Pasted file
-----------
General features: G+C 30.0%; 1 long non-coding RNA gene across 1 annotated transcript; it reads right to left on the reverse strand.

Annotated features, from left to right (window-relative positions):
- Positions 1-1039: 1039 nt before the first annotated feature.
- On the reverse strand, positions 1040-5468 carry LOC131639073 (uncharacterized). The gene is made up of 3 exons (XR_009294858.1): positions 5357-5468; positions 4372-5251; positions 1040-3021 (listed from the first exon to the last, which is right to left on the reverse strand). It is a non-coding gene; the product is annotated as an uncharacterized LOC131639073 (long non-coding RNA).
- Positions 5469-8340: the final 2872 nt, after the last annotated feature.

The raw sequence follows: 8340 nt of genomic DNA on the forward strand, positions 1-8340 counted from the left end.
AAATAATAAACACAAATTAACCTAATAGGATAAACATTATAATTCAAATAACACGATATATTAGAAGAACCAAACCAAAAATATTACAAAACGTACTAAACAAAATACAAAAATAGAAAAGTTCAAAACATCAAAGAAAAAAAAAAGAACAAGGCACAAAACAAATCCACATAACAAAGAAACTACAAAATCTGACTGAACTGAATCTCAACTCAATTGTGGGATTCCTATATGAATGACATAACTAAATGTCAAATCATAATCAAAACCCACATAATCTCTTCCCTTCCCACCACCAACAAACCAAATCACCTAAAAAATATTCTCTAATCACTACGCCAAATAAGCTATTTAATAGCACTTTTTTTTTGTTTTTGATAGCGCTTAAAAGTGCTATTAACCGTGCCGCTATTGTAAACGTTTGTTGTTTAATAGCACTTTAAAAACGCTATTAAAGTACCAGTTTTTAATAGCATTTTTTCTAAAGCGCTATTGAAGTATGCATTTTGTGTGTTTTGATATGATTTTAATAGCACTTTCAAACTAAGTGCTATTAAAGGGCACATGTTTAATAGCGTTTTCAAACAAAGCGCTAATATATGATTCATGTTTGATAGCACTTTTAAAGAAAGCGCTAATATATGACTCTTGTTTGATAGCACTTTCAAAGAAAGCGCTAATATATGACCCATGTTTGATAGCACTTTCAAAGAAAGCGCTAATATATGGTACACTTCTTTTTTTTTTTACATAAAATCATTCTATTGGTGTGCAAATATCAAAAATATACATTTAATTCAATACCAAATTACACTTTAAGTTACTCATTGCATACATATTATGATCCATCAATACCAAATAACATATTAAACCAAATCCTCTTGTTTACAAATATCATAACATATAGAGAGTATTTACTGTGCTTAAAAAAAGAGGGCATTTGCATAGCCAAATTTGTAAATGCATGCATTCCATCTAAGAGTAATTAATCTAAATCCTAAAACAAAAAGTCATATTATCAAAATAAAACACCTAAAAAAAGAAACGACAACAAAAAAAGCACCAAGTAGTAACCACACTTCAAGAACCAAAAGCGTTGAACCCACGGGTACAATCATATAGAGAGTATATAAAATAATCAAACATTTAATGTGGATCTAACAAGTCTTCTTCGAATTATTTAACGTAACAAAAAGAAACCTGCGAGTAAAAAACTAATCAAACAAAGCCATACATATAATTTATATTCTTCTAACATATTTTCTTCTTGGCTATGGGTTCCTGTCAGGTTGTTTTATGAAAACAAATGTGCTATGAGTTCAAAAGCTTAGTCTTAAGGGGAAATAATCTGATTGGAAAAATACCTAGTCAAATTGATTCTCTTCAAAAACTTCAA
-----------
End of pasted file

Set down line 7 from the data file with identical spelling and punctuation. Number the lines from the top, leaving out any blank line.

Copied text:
AAATAATAAACACAAATTAACCTAATAGGATAAACATTATAATTCAAATAACACGATATATTAGAAGAACCAAACCAAAAATATTACAAAACGTACTAAACAAAATACAAAAATAGAAAAGTTCAAAACATCAAAGAAAAAAAAAAGAACAAGGCACAAAACAAATCCACATAACAAAGAAACTACAAAATCTGACTGAACTGAATCTCAACTCAATTGTGGGATTCCTATATGAATGACATAACTAAATGTCAAATCATAATCAAAACCCACATAATCTCTTCCCTTCCCACCACCAACAAACCAAATCACCTAAAAAATATTCTCTAATCACTACGCCAAATAAGCTATTTAATAGCACTTTTTTTTTGTTTTTGATAGCGCTTAAAAGTGCTATTAACCGTGCCGCTATTGTAAACGTTTGTTGTTTAATAGCACTTTAAAAACGCTATTAAAGTACCAGTTTTTAATAGCATTTTTTCTAAAGCGCTATTGAAGTATGCATTTTGTGTGTTTTGATATGATTTTAATAGCACTTTCAAACTAAGTGCTATTAAAGGGCACATGTTTAATAGCGTTTTCAAACAAAGCGCTAATATATGATTCATGTTTGATAGCACTTTTAAAGAAAGCGCTAATATATGACTCTTGTTTGATAGCACTTTCAAAGAAAGCGCTAATATATGACCCATGTTTGATAGCACTTTCAAAGAAAGCGCTAATATATGGTACACTTCTTTTTTTTTTTACATAAAATCATTCTATTGGTGTGCAAATATCAAAAATATACATTTAATTCAATACCAAATTACACTTTAAGTTACTCATTGCATACATATTATGATCCATCAATACCAAATAACATATTAAACCAAATCCTCTTGTTTACAAATATCATAACATATAGAGAGTATTTACTGTGCTTAAAAAAAGAGGGCATTTGCATAGCCAAATTTGTAAATGCATGCATTCCATCTAAGAGTAATTAATCTAAATCCTAAAACAAAAAGTCATATTATCAAAATAAAACACCTAAAAAAAGAAACGACAACAAAAAAAGCACCAAGTAGTAACCACACTTCAAGAACCAAAAGCGTTGAACCCACGGGTACAATCATATAGAGAGTATATAAAATAATCAAACATTTAATGTGGATCTAACAAGTCTTCTTCGAATTATTTAACGTAACAAAAAGAAACCTGCGAGTAAAAAACTAATCAAACAAAGCCATACATATAATTTATATTCTTCTAACATATTTTCTTCTTGGCTATGGGTTCCTGTCAGGTTGTTTTATGAAAACAAATGTGCTATGAGTTCAAAAGCTTAGTCTTAAGGGGAAATAATCTGATTGGAAAAATACCTAGTCAAATTGATTCTCTTCAAAAACTTCAA